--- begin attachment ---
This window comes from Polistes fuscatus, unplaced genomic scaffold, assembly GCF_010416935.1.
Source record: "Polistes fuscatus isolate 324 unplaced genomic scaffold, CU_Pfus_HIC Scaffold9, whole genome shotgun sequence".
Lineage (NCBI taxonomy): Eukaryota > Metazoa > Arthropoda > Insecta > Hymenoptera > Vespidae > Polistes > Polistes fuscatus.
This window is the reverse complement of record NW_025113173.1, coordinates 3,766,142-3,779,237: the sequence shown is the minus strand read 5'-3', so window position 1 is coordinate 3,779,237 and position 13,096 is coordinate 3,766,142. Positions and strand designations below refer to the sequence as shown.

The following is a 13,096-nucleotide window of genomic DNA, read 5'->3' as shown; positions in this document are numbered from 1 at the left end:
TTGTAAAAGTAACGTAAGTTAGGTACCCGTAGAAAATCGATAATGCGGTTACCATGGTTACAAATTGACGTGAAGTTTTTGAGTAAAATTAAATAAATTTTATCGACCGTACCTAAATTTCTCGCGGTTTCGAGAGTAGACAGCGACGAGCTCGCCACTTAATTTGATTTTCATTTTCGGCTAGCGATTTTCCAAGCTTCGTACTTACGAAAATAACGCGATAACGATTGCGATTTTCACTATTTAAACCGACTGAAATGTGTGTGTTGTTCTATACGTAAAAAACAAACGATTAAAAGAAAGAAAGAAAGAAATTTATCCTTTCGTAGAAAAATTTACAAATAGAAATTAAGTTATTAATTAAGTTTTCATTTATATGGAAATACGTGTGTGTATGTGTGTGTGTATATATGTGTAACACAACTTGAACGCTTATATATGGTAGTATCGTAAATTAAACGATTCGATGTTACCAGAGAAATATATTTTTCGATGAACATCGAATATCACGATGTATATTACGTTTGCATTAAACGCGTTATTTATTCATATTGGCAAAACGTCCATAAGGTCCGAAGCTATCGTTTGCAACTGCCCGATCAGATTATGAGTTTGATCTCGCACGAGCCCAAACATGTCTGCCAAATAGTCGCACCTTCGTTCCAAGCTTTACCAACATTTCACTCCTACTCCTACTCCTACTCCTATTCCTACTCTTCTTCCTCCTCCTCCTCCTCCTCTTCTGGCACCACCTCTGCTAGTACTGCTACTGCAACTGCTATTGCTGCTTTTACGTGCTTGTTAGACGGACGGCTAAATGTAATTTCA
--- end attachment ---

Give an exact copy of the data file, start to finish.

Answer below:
This window comes from Polistes fuscatus, unplaced genomic scaffold, assembly GCF_010416935.1.
Source record: "Polistes fuscatus isolate 324 unplaced genomic scaffold, CU_Pfus_HIC Scaffold9, whole genome shotgun sequence".
Lineage (NCBI taxonomy): Eukaryota > Metazoa > Arthropoda > Insecta > Hymenoptera > Vespidae > Polistes > Polistes fuscatus.
This window is the reverse complement of record NW_025113173.1, coordinates 3,766,142-3,779,237: the sequence shown is the minus strand read 5'-3', so window position 1 is coordinate 3,779,237 and position 13,096 is coordinate 3,766,142. Positions and strand designations below refer to the sequence as shown.

The following is a 13,096-nucleotide window of genomic DNA, read 5'->3' as shown; positions in this document are numbered from 1 at the left end:
TTGTAAAAGTAACGTAAGTTAGGTACCCGTAGAAAATCGATAATGCGGTTACCATGGTTACAAATTGACGTGAAGTTTTTGAGTAAAATTAAATAAATTTTATCGACCGTACCTAAATTTCTCGCGGTTTCGAGAGTAGACAGCGACGAGCTCGCCACTTAATTTGATTTTCATTTTCGGCTAGCGATTTTCCAAGCTTCGTACTTACGAAAATAACGCGATAACGATTGCGATTTTCACTATTTAAACCGACTGAAATGTGTGTGTTGTTCTATACGTAAAAAACAAACGATTAAAAGAAAGAAAGAAAGAAATTTATCCTTTCGTAGAAAAATTTACAAATAGAAATTAAGTTATTAATTAAGTTTTCATTTATATGGAAATACGTGTGTGTATGTGTGTGTGTATATATGTGTAACACAACTTGAACGCTTATATATGGTAGTATCGTAAATTAAACGATTCGATGTTACCAGAGAAATATATTTTTCGATGAACATCGAATATCACGATGTATATTACGTTTGCATTAAACGCGTTATTTATTCATATTGGCAAAACGTCCATAAGGTCCGAAGCTATCGTTTGCAACTGCCCGATCAGATTATGAGTTTGATCTCGCACGAGCCCAAACATGTCTGCCAAATAGTCGCACCTTCGTTCCAAGCTTTACCAACATTTCACTCCTACTCCTACTCCTACTCCTATTCCTACTCTTCTTCCTCCTCCTCCTCCTCCTCTTCTGGCACCACCTCTGCTAGTACTGCTACTGCAACTGCTATTGCTGCTTTTACGTGCTTGTTAGACGGACGGCTAAATGTAATTTCA